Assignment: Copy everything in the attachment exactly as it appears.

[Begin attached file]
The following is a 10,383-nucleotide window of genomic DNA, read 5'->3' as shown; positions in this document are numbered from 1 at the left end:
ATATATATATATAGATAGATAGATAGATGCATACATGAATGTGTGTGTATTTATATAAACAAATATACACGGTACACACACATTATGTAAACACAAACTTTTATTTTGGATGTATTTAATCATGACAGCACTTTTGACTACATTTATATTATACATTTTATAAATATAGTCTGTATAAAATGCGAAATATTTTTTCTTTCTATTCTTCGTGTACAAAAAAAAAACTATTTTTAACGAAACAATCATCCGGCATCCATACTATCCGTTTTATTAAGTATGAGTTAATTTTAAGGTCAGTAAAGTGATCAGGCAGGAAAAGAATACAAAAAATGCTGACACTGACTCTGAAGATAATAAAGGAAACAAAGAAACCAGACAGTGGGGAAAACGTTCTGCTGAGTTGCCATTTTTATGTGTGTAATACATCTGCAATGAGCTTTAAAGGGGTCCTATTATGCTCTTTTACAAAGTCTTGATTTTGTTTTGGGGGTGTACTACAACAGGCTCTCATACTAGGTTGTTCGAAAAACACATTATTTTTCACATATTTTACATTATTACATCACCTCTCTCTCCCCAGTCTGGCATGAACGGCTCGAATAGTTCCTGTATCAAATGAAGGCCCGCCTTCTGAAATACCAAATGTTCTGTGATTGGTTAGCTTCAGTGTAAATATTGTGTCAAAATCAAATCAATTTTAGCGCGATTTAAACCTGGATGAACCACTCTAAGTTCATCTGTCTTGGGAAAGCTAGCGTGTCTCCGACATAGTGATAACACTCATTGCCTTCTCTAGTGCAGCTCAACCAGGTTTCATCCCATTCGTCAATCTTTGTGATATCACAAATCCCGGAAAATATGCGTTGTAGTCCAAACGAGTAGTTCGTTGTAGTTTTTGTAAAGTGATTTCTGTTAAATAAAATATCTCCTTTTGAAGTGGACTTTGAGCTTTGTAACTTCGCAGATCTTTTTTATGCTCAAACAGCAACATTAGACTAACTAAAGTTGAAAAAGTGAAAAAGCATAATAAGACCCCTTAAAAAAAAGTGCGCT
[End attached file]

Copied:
The following is a 10,383-nucleotide window of genomic DNA, read 5'->3' as shown; positions in this document are numbered from 1 at the left end:
ATATATATATATAGATAGATAGATAGATGCATACATGAATGTGTGTGTATTTATATAAACAAATATACACGGTACACACACATTATGTAAACACAAACTTTTATTTTGGATGTATTTAATCATGACAGCACTTTTGACTACATTTATATTATACATTTTATAAATATAGTCTGTATAAAATGCGAAATATTTTTTCTTTCTATTCTTCGTGTACAAAAAAAAAACTATTTTTAACGAAACAATCATCCGGCATCCATACTATCCGTTTTATTAAGTATGAGTTAATTTTAAGGTCAGTAAAGTGATCAGGCAGGAAAAGAATACAAAAAATGCTGACACTGACTCTGAAGATAATAAAGGAAACAAAGAAACCAGACAGTGGGGAAAACGTTCTGCTGAGTTGCCATTTTTATGTGTGTAATACATCTGCAATGAGCTTTAAAGGGGTCCTATTATGCTCTTTTACAAAGTCTTGATTTTGTTTTGGGGGTGTACTACAACAGGCTCTCATACTAGGTTGTTCGAAAAACACATTATTTTTCACATATTTTACATTATTACATCACCTCTCTCTCCCCAGTCTGGCATGAACGGCTCGAATAGTTCCTGTATCAAATGAAGGCCCGCCTTCTGAAATACCAAATGTTCTGTGATTGGTTAGCTTCAGTGTAAATATTGTGTCAAAATCAAATCAATTTTAGCGCGATTTAAACCTGGATGAACCACTCTAAGTTCATCTGTCTTGGGAAAGCTAGCGTGTCTCCGACATAGTGATAACACTCATTGCCTTCTCTAGTGCAGCTCAACCAGGTTTCATCCCATTCGTCAATCTTTGTGATATCACAAATCCCGGAAAATATGCGTTGTAGTCCAAACGAGTAGTTCGTTGTAGTTTTTGTAAAGTGATTTCTGTTAAATAAAATATCTCCTTTTGAAGTGGACTTTGAGCTTTGTAACTTCGCAGATCTTTTTTATGCTCAAACAGCAACATTAGACTAACTAAAGTTGAAAAAGTGAAAAAGCATAATAAGACCCCTTAAAAAAAAGTGCGCT